Mr. Toppit by Charles Elton
Published by: Other Press
Published on: November 2010
Page Count: 400
My Reading Format: Audiobook purchased using Audible.com credits
Audiobook Released By: Blackstone Audio
Narrator: Simon Vance
Audiobook Length: 10 hours 21 minutes
Available Formats: Paperback, eBook, audiobook
Spoiler Alert: To avoid spoilers, skip reading the bulleted list.
When I got the opportunity to visit with Jen from Devourer of Books in November, we spent a lot of time talking about books we’ve read and want to read. Shocker, I know. One of the books she mentioned reading in audio was Mr. Toppit by Charles Elton. When she mentioned that it was narrated by Simon Vance, I jumped right on the bandwagon with her. My Audible credits were due to refresh within the next week, so I bought it right away.
In lieu of my traditional review format, I thought I would summarize my thoughts and feelings along with discussion points with Jen in a few bullet points. Unfortunately, I’m afraid I’m not going to be able to do so without revealing more of the plot than I’d normally be comfortable with. If you don’t want to run into any spoilers, please jump to My Final Thoughts:
- I was hoping this book would have a dark, Gothic feel. You have this mysterious Mr. Toppit for whom the book is titled and a young man living in the aftermath of his father’s hugely popular children’s books. Sadly, this was not the case. While there were some strange things that happened, namely the entire arc of the story dealing with Laurie, Mr. Toppit was more a curiosity than a mystery. Most importantly, he was never a) a menace or b) truly revealed.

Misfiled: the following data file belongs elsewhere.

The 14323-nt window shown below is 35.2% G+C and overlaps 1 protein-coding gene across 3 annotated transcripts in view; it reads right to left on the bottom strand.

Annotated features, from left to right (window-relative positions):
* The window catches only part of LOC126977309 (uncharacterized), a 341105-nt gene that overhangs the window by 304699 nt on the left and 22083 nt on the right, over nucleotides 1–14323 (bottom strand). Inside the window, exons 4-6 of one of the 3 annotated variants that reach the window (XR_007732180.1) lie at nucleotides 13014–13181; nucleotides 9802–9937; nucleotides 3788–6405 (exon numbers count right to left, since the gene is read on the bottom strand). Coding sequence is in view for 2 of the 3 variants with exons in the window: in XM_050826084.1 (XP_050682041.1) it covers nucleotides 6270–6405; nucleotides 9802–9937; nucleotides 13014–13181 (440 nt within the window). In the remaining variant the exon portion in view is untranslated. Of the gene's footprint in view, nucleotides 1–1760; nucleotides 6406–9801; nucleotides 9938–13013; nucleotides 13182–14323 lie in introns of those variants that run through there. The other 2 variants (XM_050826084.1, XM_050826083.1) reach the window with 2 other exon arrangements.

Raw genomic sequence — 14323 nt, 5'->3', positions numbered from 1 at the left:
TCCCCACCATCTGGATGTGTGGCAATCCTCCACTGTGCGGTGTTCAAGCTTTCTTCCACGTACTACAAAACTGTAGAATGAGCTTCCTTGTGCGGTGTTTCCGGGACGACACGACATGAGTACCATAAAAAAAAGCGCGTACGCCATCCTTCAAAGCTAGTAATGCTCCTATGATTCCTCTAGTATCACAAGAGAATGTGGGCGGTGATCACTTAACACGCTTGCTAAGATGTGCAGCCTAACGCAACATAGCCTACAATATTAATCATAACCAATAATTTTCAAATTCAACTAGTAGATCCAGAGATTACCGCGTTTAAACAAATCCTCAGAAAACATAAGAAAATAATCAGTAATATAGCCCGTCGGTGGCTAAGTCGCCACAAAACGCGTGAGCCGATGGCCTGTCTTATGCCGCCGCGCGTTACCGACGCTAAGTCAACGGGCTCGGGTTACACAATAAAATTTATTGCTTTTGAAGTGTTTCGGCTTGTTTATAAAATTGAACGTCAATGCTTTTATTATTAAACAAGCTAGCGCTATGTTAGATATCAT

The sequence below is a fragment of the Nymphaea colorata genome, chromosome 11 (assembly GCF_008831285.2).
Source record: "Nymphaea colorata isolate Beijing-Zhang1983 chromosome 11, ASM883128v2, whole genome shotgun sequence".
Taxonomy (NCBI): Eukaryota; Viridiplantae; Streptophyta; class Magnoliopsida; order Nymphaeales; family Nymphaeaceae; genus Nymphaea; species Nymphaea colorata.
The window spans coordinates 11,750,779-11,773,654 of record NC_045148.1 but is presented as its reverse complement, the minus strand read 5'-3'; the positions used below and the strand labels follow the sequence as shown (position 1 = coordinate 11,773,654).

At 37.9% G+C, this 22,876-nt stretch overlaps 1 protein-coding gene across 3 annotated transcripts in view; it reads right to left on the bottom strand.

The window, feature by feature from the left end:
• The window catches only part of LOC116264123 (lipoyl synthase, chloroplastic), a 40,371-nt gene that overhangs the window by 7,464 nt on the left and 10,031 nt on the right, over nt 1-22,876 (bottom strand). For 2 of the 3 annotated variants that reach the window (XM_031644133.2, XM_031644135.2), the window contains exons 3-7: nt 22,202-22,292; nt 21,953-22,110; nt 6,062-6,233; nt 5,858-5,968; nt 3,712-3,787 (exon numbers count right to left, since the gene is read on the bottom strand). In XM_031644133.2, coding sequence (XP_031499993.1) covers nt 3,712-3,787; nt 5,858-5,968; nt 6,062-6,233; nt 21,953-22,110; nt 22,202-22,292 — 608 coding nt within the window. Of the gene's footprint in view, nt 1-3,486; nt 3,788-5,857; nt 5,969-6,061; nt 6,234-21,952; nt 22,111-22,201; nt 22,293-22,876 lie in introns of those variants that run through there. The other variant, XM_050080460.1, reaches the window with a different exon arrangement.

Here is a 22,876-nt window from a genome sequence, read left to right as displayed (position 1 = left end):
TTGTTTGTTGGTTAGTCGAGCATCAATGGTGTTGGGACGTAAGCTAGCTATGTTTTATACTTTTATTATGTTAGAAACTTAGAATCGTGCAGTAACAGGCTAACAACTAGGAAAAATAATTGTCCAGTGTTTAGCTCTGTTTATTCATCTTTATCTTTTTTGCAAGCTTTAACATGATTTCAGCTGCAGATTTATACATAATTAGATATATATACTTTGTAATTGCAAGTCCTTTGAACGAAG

- There was not a single, solitary character in this novel that I liked even the least bit. While it’s not necessary for a book to have likable characters in order for me to enjoy, it is important to me when the book is more about a concept than a story. Characters are what drive me to explore within a story. After some time spent with these characters, it felt like I was just putting in my time to complete it.
- During our reading, Jen pointed out correctly that Mr. Toppit is about celebrity and success. Luke did nothing to to create his own fame, yet he had to live with the consequences because his father named the lead character in his Hayseed books Luke. While discussing this with Jen afterward, it occurred to me that Mr. Toppit was, to borrow from Lady Gaga, a fame monster.
- Simon Vance’s narration is probably the only thing that kept me interested in Mr. Toppit. I enjoyed hearing his American accents, especially Laurie’s. Hands down, that was the most amusing part of the entire novel. Now, there are some novels that I feel would have worked better for me in print than audio. I don’t believe this is one of them, though.
- Both Jen and I recognized the danger of using Simon Vance to help us through a tough read. We don’t want to get to the point where his voice gives us a negative Pavlovian response.
My Final Thoughts
Mr. Toppit was interesting in its look at the way unexpected fame and fortune impacts a family and those involved with them. Perhaps if I hadn’t gone into it hoping for Gothic darkness I might have liked it better. Then again, I might not have picked it up at all. Elton’s novel is by no means the worst book I’ve read this year, but it is far from the best. If I had a rating system, I’d give it a 5 out of 10. Since I don’t, I’ll just close by saying that Mr. Toppit was just okay for me.
Jen will also be posting her review today. Be sure to check out her review on Devourer of Books today!